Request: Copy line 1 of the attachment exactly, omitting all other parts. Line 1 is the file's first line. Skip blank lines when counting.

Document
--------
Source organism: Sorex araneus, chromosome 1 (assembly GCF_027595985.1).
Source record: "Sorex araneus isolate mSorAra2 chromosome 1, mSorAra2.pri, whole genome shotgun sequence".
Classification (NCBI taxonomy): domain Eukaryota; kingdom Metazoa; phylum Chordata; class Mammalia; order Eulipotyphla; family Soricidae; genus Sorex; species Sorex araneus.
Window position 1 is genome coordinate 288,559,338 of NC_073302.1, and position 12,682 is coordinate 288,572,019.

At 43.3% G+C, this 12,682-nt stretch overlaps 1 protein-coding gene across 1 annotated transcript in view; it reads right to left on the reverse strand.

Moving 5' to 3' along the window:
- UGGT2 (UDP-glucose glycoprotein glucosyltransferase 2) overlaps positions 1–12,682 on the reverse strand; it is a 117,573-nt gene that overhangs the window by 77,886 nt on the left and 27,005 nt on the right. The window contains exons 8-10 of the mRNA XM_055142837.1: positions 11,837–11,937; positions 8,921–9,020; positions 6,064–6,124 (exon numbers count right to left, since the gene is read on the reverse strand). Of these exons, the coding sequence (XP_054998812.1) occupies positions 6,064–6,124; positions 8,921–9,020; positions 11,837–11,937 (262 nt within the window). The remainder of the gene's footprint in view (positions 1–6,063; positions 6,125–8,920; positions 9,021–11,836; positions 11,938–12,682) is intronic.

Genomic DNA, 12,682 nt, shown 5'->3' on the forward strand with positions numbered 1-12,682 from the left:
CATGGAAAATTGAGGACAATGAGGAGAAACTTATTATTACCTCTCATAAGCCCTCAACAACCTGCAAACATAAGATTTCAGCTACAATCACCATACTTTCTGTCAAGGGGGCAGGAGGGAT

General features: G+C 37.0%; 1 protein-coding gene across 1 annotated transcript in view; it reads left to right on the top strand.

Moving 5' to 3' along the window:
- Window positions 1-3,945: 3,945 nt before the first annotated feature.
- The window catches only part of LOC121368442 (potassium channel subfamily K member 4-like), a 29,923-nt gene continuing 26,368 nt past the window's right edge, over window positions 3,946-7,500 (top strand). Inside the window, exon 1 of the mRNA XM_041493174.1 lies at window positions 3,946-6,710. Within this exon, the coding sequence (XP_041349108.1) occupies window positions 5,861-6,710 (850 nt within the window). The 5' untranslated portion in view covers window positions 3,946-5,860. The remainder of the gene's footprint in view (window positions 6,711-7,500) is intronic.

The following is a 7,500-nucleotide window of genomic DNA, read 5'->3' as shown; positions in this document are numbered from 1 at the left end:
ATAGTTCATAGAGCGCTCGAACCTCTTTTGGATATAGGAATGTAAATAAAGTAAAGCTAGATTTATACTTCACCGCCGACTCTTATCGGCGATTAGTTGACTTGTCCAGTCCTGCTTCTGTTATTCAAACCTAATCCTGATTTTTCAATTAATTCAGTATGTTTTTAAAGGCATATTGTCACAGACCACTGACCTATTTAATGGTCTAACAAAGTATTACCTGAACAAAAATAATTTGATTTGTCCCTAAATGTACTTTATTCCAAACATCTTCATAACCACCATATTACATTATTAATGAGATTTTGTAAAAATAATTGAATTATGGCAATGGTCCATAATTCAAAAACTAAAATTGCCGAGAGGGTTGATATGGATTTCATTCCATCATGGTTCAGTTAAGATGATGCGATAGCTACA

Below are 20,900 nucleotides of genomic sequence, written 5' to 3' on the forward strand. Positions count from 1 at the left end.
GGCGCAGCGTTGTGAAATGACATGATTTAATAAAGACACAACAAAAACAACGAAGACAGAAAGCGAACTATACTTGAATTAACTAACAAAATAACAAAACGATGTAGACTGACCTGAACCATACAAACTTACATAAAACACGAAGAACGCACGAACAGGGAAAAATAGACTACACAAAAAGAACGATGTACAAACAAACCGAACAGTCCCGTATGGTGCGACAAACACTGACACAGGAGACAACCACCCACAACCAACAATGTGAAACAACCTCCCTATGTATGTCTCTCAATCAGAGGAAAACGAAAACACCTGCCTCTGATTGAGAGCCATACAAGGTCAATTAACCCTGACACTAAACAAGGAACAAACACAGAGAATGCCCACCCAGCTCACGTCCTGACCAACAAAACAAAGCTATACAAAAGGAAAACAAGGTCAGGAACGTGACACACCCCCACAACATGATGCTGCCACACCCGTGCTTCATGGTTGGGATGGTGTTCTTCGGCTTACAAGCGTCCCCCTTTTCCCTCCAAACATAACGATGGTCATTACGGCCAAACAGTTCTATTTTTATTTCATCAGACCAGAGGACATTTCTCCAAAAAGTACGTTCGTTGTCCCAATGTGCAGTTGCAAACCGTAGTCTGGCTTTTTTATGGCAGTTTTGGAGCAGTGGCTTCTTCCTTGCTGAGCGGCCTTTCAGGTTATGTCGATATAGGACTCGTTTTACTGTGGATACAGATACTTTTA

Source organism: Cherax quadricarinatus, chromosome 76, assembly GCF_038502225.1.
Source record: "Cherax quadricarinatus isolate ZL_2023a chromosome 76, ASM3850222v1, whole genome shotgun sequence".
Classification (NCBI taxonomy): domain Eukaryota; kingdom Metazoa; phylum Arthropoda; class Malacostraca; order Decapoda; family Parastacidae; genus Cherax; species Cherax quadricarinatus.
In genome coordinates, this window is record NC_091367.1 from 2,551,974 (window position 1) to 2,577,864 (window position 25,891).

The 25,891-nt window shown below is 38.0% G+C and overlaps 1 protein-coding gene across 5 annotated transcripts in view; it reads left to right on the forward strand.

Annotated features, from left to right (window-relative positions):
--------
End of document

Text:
Source organism: Sorex araneus, chromosome 1 (assembly GCF_027595985.1).